Closing the Statewide Digital Divide Starts with Community

University of Wisconsin Extension (UWEX) is known for extending the boundaries of the university to the boundaries of the state through continuing education, cooperative extension, business and entrepreneurship, and broadcast and media innovations. It makes sense, then, that it is also the base for the state’s evolving digital adoption initiative, which is run through the Broadband & E-Commerce Education Center.

To you and me, UW-Extension’s program looks to be well-established and hugely successful. However, they still talk about their program as a “pre-game warm-up” where they are setting the stage for what needs to happen regarding access and adoption in the state. They continue to work to understand the need so they can address it.

The roots of UW’s program can be traced back to a former UW-Extension member who had been doing research on digital adoption for some time. He had the data and understood the need. His research became the catalyst for the program that exists today. Based on his data, the Center pursued an American Recovery and Reinvestment Act (ARRA) stimulus grant, which they used to install more than 600 miles of fiber to connect community anchor institutions in four Wisconsin communities; and to launch pilot adoption programs in five Wisconsin communities. Working with county officials, extension educators, and other community-based representatives who reported back on what their local citizens needed, UWEX built a bottom-up awareness of adoption need. This awareness led to programs geared toward seniors, veterans, students, and low-income residents.

When the grant program ended in 2012/2013, UWEX chose to focus their ongoing efforts around adoption initiatives for these specific audiences as well as new ones. They worked with the Public Service Commission on a statewide mapping effort to identify gaps according to Federal standards, and collaborated with nonprofits and other community-based organizations where they were able to widen their reach. Their engagement and influence was critical to the overall success of the program. The Center worked with external partners and brought in major stakeholders, such as telco providers, state agencies (i.e. Public Service), economic development organizations, city Chambers, foundations, associations, educational institutions, and county boards. They shared information, cleared up misunderstandings on both sides, and addressed the needs of individual counties.

Despite the unique factors facing each county, they had one thing in common: a need for educational training. This lead to UWEX’s broadband bootcamps, designed to answer questions and empower communities. Bootcamps provided answers for questions like:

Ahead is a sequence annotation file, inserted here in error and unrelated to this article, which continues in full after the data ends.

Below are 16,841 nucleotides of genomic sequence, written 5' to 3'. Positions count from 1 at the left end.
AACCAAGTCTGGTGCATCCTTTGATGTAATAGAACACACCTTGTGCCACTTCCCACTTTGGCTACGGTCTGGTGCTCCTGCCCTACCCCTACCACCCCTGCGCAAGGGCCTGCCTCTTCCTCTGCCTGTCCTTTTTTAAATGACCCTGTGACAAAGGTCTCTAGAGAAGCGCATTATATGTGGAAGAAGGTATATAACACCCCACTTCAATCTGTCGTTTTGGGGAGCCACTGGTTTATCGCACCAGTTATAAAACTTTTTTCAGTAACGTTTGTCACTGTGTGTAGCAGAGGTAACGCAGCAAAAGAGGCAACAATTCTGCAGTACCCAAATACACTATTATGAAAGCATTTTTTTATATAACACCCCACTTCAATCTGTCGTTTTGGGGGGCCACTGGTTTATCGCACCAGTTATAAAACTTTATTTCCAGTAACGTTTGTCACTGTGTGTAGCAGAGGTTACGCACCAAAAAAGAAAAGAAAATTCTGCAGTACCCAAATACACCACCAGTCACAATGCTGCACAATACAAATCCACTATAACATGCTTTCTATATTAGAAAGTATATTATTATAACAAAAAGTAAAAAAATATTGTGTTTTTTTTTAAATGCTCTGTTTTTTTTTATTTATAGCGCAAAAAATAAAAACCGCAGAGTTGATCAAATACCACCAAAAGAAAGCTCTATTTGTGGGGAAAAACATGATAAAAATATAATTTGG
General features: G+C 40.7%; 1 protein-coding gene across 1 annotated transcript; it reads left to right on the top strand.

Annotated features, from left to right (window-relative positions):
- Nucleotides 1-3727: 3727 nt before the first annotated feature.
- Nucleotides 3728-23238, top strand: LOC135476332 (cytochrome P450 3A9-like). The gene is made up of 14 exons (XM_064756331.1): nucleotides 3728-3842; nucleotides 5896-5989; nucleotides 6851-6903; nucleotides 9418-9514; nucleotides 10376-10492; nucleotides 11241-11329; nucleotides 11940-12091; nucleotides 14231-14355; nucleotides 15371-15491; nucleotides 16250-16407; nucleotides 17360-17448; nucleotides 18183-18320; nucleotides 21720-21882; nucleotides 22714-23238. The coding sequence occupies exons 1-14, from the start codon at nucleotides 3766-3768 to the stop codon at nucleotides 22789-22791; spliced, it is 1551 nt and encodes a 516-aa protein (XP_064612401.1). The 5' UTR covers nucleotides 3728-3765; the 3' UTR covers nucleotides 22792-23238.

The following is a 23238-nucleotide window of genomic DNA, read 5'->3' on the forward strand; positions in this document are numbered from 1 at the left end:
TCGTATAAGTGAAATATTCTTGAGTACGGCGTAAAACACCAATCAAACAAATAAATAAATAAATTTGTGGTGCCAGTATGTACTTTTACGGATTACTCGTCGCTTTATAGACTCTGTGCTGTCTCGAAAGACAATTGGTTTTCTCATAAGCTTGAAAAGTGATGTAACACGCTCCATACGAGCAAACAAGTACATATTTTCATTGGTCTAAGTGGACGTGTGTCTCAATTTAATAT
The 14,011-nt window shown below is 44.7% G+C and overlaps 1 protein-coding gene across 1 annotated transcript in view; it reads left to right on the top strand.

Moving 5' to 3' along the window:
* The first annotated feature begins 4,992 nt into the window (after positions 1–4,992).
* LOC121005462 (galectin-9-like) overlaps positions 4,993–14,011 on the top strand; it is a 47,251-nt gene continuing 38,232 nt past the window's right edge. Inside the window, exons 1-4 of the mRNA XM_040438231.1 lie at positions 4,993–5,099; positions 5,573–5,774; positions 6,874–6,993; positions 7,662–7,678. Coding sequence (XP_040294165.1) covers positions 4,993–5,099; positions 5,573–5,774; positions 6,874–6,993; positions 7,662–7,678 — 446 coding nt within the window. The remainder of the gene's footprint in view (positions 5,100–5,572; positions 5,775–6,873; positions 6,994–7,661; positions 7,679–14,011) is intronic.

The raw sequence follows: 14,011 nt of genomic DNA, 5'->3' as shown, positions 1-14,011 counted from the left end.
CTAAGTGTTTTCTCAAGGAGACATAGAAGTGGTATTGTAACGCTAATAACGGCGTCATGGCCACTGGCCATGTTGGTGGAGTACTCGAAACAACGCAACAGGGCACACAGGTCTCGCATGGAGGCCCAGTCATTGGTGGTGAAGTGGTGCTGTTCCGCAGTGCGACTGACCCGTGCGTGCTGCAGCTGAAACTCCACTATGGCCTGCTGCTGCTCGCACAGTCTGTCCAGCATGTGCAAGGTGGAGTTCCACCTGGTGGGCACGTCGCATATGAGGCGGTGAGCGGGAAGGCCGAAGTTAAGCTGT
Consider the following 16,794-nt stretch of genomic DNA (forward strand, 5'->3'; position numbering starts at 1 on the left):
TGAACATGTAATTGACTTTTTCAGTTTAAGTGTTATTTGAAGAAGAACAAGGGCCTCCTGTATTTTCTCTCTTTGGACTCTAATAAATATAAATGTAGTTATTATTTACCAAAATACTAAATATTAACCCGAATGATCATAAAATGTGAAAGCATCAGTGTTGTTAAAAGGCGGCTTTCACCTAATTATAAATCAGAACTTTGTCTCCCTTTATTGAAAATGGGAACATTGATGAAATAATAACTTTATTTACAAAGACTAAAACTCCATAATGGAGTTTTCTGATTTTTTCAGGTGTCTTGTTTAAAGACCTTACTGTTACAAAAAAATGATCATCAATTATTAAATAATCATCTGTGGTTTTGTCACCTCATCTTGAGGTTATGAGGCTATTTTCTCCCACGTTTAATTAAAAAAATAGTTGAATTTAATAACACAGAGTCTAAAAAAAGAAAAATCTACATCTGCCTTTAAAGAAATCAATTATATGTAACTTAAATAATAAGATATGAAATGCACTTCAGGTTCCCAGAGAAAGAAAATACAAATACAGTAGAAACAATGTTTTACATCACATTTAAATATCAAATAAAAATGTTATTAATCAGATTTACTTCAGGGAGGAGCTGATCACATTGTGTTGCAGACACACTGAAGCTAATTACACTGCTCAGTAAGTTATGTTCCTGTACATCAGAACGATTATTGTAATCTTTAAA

• I’m not a techie. What do I actually need to know to get broadband for our community?
  • How do I have this conversation with my telco representatives?
  • How do I identify a broadband champion in my community?
  • How do I move my community forward, in access or adoption or both?
  • How do I identify and work with community partners for access/adoption?
  • How do I identify who needs what?
  • How do I get started?

Measuring Success

Ideally, UWEX would measure adoption efforts by subscription rates,  but this proved challenging. Instead, they measure success by the number of counties involved, broadband bootcamps completed, and the number of partners or businesses that came to the events. “Demand is our greatest measurement criteria,” says Jennifer Smith, head of Communications & E-Commerce Research/Training for UW’s Broadband & E-Commerce Education Center. When a county or community group says, ‘I want a bootcamp, or an e-commerce training, or a presentation here too,’ we know we’re achieving our goals.”

Wish List

UWEX will tell you they will have won the game when they have eradicated the need for the Center. That would mean their job is done. Until then, their immediate future involves focusing on specific niches where there continues to be a divide: elderly, low-income, small business and e-commerce. For these groups, the Center continues to work with communities to look for solutions related to physical access, money for equipment, and pathways to adoption.

Advice to Others

For other communities or individual nonprofits interested in developing a digital adoption program, Jennifer offers this advice:

  1. Access and adoption go hand in hand.
  2. Be collaborative. Work with internal and external stakeholders who can influence or advance mission. No matter what area, sector or demographic, broadband is critical.

Find a local champion. They know and understand the community and its needs.

Cassie Bair
Managing Director
Mobile Citizen
Cassie Bair is the Chief Business Development Executive of Voqal’s Mobile Citizen initiative, which advances social equity through access by providing low-cost wireless 4G internet exclusively to nonprofits, educational entities and social welfare agencies. She firmly believes technology should be used for social good and has a unique professional mix of nonprofit and start-up experience. Her passion is to unite nonprofits and social enterprises with the opportunities mobile technology presents.